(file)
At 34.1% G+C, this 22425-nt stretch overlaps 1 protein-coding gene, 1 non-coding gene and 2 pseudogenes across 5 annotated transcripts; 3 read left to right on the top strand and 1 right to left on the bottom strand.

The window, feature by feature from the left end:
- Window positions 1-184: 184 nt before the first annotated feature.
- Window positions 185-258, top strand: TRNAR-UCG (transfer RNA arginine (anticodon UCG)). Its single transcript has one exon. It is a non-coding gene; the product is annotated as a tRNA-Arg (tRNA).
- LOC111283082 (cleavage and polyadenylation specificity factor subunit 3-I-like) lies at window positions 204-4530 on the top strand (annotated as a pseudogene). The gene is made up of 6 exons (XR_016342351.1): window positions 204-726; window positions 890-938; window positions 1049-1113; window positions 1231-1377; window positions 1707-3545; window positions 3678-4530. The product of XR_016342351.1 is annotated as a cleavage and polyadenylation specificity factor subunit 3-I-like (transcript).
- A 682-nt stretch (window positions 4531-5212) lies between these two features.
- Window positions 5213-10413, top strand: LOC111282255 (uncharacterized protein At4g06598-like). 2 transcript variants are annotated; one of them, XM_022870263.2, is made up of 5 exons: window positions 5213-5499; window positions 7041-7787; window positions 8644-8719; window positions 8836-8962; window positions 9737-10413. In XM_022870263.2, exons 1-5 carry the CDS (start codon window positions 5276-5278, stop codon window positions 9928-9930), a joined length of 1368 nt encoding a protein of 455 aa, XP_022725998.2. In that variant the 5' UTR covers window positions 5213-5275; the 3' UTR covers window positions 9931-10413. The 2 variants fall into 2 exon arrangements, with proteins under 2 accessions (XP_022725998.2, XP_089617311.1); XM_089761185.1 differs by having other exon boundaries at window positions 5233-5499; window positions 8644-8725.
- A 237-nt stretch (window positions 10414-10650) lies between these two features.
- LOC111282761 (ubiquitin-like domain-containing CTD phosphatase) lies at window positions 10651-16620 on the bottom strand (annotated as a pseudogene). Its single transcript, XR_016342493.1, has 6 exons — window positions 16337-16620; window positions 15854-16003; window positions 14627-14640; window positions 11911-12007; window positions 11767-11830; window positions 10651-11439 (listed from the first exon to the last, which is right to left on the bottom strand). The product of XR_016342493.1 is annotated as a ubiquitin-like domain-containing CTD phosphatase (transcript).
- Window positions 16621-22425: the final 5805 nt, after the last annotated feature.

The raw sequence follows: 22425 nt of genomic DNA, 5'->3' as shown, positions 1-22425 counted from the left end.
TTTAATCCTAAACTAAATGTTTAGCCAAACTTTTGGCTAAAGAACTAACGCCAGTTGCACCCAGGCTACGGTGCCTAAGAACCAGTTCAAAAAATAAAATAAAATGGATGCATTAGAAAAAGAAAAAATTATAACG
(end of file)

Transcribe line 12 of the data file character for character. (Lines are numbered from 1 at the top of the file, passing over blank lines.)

TTTAATCCTAAACTAAATGTTTAGCCAAACTTTTGGCTAAAGAACTAACGCCAGTTGCACCCAGGCTACGGTGCCTAAGAACCAGTTCAAAAAATAAAATAAAATGGATGCATTAGAAAAAGAAAAAATTATAACG